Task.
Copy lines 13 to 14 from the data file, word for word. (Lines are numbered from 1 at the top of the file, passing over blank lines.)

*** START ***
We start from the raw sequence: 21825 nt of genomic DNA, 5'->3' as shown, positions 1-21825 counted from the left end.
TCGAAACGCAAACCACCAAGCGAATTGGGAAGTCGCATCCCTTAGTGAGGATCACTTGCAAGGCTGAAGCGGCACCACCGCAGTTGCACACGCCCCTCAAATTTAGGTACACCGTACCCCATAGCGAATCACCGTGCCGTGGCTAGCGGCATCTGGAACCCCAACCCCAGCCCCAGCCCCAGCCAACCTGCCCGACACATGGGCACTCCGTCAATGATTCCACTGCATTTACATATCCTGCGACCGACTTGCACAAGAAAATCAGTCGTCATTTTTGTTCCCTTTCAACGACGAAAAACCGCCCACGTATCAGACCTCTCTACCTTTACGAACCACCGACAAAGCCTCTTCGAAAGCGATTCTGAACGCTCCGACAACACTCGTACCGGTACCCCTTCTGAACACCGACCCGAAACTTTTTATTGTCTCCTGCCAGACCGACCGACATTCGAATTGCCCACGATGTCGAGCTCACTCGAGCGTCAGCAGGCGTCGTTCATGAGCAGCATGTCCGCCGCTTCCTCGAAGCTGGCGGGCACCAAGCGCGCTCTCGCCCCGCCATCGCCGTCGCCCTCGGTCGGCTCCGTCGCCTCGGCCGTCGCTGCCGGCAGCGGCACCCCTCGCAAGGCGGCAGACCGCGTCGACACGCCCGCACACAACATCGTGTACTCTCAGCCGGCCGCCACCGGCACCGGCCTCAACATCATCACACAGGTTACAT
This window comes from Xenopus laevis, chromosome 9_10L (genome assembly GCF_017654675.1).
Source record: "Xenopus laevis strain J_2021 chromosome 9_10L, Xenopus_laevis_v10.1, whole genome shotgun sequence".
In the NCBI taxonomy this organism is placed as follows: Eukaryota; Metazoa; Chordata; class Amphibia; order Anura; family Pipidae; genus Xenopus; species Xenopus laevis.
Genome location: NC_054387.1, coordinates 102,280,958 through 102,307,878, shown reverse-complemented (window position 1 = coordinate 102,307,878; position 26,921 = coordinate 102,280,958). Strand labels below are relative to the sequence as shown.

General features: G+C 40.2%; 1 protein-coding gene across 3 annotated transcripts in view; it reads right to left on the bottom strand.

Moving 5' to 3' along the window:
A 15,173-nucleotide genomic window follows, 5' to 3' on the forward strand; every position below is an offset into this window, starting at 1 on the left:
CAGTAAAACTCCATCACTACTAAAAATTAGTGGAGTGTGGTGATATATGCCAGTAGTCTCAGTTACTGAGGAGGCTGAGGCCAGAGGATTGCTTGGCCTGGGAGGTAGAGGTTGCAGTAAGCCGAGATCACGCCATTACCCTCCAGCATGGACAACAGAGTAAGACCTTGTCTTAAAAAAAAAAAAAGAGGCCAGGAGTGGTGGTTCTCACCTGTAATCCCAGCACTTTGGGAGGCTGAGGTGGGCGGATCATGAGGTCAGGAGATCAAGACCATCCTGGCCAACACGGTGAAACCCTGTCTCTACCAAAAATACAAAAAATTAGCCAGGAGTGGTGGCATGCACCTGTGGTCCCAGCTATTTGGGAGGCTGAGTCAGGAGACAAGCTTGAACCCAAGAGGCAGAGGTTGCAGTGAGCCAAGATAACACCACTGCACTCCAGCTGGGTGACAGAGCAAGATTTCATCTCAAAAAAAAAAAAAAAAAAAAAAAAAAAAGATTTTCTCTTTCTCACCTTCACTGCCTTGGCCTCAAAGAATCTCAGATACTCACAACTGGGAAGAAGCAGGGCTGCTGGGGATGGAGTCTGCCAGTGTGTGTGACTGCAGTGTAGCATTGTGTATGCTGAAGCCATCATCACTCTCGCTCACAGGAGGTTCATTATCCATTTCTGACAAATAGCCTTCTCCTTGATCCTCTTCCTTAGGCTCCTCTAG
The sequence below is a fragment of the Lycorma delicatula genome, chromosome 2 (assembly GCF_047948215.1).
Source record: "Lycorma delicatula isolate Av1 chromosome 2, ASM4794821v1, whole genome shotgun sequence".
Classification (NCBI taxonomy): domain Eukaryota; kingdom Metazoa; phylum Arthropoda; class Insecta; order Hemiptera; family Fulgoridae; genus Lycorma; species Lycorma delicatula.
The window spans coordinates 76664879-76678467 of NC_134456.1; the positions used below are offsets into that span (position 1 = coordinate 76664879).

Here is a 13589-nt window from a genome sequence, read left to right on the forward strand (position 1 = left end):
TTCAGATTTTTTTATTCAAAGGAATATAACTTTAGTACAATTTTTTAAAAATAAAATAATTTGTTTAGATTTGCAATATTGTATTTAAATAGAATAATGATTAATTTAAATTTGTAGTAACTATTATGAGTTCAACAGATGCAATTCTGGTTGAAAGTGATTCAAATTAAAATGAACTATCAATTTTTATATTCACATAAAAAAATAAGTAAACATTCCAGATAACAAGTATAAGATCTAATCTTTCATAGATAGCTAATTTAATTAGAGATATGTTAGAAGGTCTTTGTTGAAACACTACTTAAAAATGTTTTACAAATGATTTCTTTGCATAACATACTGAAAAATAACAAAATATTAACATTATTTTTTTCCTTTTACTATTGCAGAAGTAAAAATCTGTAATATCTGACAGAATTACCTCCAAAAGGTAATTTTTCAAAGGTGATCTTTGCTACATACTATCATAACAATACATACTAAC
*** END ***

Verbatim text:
Classification (NCBI taxonomy): domain Eukaryota; kingdom Metazoa; phylum Arthropoda; class Insecta; order Hemiptera; family Fulgoridae; genus Lycorma; species Lycorma delicatula.
The window spans coordinates 76664879-76678467 of NC_134456.1; the positions used below are offsets into that span (position 1 = coordinate 76664879).